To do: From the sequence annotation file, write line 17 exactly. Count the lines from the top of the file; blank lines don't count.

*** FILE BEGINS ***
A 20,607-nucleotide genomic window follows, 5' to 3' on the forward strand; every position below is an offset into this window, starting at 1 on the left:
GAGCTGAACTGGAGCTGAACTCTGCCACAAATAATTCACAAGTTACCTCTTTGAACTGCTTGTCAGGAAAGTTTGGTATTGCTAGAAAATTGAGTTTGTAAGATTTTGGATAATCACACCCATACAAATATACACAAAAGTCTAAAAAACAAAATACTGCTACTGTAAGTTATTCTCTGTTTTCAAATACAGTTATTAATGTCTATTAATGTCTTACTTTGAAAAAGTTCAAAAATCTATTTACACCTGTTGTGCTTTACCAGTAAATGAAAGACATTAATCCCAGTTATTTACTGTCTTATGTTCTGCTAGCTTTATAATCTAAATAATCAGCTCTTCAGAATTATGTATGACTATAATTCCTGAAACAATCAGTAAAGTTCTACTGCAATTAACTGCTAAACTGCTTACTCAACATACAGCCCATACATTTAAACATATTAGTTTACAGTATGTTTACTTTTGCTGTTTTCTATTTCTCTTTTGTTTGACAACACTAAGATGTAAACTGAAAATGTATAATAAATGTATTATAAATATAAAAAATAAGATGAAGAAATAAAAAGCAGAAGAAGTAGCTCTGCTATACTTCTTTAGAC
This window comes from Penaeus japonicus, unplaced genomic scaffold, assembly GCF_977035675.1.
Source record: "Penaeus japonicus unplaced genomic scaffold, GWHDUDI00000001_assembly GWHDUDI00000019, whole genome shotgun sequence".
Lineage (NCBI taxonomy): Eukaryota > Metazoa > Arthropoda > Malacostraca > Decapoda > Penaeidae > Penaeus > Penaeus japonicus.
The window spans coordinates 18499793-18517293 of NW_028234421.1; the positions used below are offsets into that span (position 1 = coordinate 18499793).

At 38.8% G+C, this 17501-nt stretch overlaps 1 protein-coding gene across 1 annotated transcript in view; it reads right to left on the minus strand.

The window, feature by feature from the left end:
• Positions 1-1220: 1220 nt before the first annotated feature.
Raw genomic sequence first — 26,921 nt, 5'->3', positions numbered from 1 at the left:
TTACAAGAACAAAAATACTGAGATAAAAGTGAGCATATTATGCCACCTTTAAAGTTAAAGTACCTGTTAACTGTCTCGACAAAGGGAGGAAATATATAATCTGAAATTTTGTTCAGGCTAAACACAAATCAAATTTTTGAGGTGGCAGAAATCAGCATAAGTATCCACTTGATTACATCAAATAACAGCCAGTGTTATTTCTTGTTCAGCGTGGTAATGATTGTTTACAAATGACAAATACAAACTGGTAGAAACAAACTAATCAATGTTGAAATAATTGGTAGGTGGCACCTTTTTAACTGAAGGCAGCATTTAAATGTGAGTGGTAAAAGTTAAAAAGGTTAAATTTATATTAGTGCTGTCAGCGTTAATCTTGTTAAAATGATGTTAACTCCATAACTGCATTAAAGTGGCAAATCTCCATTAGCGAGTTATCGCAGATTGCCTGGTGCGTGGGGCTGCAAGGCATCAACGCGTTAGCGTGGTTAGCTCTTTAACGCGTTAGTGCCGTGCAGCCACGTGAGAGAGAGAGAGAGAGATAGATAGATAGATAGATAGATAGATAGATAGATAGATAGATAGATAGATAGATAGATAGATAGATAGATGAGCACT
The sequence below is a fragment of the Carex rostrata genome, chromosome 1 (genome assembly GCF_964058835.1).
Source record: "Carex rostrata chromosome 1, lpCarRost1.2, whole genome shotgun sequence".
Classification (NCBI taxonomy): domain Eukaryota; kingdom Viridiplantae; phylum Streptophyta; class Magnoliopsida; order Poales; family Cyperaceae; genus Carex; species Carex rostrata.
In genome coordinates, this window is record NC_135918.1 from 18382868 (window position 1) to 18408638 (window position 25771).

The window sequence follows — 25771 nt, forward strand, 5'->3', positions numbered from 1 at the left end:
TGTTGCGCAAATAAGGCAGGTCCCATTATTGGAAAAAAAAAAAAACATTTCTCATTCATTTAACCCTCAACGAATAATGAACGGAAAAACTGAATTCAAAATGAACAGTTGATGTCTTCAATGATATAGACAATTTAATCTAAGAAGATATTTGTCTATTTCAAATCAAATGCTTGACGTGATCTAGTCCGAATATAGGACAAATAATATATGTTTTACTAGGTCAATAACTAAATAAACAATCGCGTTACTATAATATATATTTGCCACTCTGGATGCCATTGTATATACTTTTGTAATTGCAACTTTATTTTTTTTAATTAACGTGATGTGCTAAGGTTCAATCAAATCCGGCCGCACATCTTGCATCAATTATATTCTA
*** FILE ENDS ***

TGTTGCGCAAATAAGGCAGGTCCCATTATTGGAAAAAAAAAAAAACATTTCTCATTCATTTAACCCTCAACGAATAATGAACGGAAAAACTGAATTCAAAATGAACAGTTGATGTCTTCAATGATATAGACAATTTAATCTAAGAAGATATTTGTCTATTTCAAATCAAATGCTTGACGTGATCTAGTCCGAATATAGGACAAATAATATATGTTTTACTAGGTCAATAACTAAATAAACAATCGCGTTACTATAATATATATTTGCCACTCTGGATGCCATTGTATATACTTTTGTAATTGCAACTTTATTTTTTTTAATTAACGTGATGTGCTAAGGTTCAATCAAATCCGGCCGCACATCTTGCATCAATTATATTCTA